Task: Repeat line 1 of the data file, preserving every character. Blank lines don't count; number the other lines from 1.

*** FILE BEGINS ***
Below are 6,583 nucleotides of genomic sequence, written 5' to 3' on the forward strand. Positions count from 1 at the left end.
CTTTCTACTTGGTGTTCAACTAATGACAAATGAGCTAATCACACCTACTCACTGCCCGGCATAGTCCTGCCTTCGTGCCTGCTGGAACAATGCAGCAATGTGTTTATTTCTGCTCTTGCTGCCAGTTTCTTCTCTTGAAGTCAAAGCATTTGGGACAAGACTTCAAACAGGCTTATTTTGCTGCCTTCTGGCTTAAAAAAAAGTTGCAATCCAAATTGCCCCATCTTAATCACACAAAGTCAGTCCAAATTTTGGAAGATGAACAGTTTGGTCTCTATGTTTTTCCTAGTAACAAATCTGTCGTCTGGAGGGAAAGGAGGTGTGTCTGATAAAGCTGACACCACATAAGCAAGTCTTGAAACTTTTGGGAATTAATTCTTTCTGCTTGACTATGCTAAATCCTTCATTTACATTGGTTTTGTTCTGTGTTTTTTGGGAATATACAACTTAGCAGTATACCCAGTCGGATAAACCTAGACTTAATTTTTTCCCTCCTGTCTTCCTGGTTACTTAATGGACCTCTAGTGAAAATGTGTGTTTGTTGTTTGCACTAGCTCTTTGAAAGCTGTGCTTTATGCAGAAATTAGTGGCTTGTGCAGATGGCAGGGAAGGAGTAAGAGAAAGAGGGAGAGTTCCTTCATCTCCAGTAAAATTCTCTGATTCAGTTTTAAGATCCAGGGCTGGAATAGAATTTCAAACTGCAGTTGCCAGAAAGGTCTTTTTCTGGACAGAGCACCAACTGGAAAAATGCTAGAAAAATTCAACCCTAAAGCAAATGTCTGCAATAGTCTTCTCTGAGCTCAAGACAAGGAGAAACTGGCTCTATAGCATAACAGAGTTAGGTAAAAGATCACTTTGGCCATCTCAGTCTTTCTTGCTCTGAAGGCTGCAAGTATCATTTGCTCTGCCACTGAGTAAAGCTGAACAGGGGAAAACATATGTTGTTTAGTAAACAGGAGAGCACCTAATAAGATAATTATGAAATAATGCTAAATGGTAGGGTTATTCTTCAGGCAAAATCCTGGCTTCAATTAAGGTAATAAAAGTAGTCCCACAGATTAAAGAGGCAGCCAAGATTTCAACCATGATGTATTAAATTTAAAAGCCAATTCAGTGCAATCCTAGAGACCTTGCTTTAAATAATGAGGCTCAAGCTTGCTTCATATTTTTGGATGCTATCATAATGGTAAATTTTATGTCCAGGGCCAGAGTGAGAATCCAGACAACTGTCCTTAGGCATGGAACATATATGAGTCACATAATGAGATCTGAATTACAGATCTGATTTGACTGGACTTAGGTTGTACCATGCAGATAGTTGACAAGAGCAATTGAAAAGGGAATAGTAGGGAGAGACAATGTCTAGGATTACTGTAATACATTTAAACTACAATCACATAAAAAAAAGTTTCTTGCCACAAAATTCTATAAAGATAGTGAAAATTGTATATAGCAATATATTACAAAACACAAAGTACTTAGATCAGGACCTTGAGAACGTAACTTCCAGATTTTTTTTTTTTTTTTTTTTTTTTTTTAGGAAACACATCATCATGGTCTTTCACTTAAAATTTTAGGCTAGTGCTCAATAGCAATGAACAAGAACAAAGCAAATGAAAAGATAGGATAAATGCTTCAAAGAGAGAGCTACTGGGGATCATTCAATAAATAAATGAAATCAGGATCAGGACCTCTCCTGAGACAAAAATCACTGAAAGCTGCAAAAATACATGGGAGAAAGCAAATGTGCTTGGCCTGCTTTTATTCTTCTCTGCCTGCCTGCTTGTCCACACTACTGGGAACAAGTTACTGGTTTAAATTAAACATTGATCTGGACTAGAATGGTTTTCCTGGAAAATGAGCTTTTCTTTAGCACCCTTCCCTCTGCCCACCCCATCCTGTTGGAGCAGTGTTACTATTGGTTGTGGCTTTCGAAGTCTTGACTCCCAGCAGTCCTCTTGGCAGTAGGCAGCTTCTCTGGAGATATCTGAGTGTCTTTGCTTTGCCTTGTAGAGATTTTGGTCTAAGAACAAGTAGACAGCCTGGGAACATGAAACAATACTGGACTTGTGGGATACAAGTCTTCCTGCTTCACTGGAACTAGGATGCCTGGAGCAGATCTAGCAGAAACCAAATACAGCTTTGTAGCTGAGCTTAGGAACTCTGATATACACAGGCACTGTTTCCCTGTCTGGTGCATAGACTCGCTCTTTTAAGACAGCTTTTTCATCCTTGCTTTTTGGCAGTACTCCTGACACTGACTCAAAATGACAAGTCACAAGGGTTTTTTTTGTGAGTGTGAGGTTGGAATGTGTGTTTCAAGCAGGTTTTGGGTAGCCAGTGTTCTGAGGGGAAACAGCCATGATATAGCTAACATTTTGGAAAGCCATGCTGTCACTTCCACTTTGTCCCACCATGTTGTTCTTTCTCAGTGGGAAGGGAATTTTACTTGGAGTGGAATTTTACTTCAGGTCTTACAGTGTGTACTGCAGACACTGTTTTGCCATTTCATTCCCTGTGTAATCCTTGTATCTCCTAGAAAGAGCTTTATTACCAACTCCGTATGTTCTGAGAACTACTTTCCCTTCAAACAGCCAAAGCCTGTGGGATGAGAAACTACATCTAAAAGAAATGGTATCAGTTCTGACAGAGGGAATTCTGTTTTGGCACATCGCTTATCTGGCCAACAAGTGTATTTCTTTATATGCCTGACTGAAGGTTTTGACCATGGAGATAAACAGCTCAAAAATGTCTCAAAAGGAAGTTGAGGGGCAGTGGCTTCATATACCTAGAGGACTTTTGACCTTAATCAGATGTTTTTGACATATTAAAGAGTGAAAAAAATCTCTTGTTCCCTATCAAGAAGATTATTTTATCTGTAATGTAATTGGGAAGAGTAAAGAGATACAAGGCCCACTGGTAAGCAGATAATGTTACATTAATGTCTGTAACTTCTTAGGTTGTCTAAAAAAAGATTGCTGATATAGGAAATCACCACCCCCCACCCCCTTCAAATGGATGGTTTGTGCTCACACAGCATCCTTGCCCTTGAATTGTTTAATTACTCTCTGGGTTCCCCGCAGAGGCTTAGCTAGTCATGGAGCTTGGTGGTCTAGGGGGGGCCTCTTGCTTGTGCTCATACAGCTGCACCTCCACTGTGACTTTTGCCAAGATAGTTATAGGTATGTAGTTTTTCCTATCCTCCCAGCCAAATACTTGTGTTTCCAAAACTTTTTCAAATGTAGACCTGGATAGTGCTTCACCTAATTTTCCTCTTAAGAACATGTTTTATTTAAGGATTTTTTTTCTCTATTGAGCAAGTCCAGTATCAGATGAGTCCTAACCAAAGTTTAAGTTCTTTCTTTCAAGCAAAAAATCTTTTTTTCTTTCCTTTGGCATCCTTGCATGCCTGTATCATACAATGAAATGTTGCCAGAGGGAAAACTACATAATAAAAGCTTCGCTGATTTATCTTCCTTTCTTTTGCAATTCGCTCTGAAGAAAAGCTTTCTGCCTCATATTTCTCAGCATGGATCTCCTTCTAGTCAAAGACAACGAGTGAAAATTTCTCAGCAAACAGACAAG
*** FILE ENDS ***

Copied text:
Below are 6,583 nucleotides of genomic sequence, written 5' to 3' on the forward strand. Positions count from 1 at the left end.